Defendant Faces Light Sentence for DUI and Illegal Possession of Firearm

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By John Arceno and Stacie Guevara

SACRAMENTO, CA – After being charged with illegal possession of a firearm and drunk driving in 2020, defendant Fionn Robertson appeared Monday in Sacramento County Superior Court Department 63 before Judge Helena R. Gweon for sentencing.

He maybe didn’t expect the best outcome, considering his record.

Going way back to San Francisco County on July 18, 2005, Robertson was searched at a traffic stop where an unloaded 9 mm handgun was found on the floorboard of his vehicle. A DUI investigation was also conducted.

Robertson had his blood drawn for a drug test as a result of his DUI, and the tests revealed the defendant had .058 percent of alcohol in his blood and methamphetamine, morphine and methadone were additionally found in his system.

Because of this felony conviction, nearly 16 years ago, Robertson was barred from owning a firearm.

It is also alleged that he suffered a prior conviction within 10 years of the current offense, for a separate violation of driving while having .08 or more percent of alcohol in his blood. That separate violation occurred on or about Feb. 15, 2014 which resulted in the conviction.

Closer to today’s date, in Sacramento County on Sept. 4, 2020, Robertson was found in possession of a firearm, and, as a felon, Robertson could face a maximum of three years in prison and one year in county jail for his charges.

On top of that, he could potentially pay a separate restitution fine of $10,000 along with an additional $10,000 fine for illegal possession of firearms as well as another $1,000 for driving under the influence.

His motor vehicle privileges may also be revoked or suspended. He will also be “prohibited from owning or possessing a firearm or reloaded ammunition for the rest of (his) life”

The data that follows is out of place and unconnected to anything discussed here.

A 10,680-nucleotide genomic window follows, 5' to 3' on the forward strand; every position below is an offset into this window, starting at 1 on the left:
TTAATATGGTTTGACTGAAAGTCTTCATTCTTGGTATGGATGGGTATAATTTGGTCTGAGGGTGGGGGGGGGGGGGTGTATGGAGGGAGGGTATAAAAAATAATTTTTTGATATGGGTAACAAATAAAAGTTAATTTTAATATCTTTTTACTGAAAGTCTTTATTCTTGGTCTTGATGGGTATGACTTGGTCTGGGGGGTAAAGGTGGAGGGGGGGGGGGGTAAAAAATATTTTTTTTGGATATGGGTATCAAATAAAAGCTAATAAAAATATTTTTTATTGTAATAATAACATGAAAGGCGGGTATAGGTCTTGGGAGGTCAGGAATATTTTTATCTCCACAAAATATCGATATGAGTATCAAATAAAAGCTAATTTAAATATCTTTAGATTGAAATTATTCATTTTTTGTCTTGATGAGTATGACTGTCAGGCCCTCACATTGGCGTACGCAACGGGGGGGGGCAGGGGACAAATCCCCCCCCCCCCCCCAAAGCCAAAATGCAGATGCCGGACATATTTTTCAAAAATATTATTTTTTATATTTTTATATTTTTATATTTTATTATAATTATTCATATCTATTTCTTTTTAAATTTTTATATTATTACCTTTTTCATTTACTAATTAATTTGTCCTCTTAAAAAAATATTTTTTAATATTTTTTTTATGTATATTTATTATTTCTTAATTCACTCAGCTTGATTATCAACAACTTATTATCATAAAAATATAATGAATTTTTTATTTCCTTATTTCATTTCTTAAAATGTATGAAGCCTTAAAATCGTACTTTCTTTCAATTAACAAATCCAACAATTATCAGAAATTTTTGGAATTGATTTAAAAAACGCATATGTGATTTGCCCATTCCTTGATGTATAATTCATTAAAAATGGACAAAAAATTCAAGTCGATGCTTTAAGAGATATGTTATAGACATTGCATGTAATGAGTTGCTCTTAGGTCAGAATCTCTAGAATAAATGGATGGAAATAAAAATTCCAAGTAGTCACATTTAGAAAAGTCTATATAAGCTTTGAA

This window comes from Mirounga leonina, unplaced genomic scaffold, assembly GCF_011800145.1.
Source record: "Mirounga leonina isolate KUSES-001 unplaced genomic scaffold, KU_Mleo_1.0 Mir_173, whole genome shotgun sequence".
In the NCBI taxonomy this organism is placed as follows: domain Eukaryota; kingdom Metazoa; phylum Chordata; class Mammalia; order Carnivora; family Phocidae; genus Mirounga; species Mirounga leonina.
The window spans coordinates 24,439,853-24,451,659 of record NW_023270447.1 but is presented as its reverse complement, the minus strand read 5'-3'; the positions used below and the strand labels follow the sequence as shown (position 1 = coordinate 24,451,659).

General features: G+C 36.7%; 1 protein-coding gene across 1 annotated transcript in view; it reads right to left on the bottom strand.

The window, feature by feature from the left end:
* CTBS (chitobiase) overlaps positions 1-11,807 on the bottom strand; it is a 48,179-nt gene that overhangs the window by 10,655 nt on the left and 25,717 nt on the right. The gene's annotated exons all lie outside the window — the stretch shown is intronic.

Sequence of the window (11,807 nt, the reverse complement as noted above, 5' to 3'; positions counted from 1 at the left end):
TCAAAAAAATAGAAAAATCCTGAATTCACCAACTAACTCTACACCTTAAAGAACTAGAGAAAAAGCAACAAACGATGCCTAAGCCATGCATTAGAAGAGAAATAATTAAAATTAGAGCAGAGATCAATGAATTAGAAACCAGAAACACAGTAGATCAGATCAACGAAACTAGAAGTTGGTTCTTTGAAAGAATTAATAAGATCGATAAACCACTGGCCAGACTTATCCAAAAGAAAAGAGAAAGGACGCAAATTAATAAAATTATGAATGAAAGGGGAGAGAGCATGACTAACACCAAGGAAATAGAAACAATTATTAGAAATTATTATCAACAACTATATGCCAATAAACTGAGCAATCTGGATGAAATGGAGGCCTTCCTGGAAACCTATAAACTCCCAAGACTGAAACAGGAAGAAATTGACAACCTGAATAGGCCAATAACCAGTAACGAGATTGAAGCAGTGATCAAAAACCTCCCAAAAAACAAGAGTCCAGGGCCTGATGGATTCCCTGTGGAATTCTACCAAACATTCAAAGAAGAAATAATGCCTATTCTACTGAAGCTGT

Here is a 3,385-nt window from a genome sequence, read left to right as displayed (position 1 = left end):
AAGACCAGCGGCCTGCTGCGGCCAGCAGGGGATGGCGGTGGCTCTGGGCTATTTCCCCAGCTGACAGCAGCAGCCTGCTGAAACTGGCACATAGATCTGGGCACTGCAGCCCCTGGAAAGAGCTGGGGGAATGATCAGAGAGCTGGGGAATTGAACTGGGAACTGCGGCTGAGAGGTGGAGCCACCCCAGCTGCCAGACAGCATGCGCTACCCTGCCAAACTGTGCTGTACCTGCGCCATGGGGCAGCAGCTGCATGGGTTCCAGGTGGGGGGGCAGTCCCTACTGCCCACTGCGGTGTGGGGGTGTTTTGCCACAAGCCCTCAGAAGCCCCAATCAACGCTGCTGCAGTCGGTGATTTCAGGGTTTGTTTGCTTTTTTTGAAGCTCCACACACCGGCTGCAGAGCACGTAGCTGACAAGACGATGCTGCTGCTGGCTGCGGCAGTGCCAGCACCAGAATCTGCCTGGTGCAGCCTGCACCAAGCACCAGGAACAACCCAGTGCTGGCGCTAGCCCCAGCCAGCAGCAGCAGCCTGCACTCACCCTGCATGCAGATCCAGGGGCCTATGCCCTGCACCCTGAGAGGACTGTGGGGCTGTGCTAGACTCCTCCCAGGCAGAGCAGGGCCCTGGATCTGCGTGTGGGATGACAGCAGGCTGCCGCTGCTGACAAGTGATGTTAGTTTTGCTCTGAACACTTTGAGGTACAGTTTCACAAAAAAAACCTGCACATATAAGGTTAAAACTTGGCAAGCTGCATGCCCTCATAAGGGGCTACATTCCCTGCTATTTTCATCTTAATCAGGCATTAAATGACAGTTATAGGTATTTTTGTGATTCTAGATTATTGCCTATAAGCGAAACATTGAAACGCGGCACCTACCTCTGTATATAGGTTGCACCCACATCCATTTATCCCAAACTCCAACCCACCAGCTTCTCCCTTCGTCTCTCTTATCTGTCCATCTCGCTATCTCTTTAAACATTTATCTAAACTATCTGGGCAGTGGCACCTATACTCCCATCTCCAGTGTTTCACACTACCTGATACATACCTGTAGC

But the judge imposed lighter sentences on Robertson’s behalf. He will instead serve a stipulated sentence of 90 days in the county jail and will be placed on two years formal probation and four years informal probation for the felony and misdemeanor respectively.

Because of the financial hardship the defendant has incurred as a result of the constraints imposed by the coronavirus pandemic, the defendant currently relies on family members for financial support and thus asked the court if they could waive some fees and other discretionary fines.

In response, Judge Gweon has ruled that “only mandatory minimum fines will be imposed (and) discretionary funds will be stricken,” under the condition that Robertson submit a DNA sample. “The mandatory fines include $300 restitution fines, $40 court security, and $30 court facility,” Judge Gweon said.

As of now, Robertson plans on reuniting with some of his family before his scheduled turning in date on Aug. 20.

John Arceno is an incoming fourth year English and Political Science student at UCLA. He is passionate about the arts and transfer advocacy. His involvement within the SoCal Dance community informed his decision to pursue entertainment law, and he hopes to apply to law schools in the upcoming application cycle.

Stacie Guevara (she/her) is a fourth-year at UC Davis majoring in Communication and minoring in Professional Writing. She is from the San Francisco Bay Area and is interested in going into journalism.


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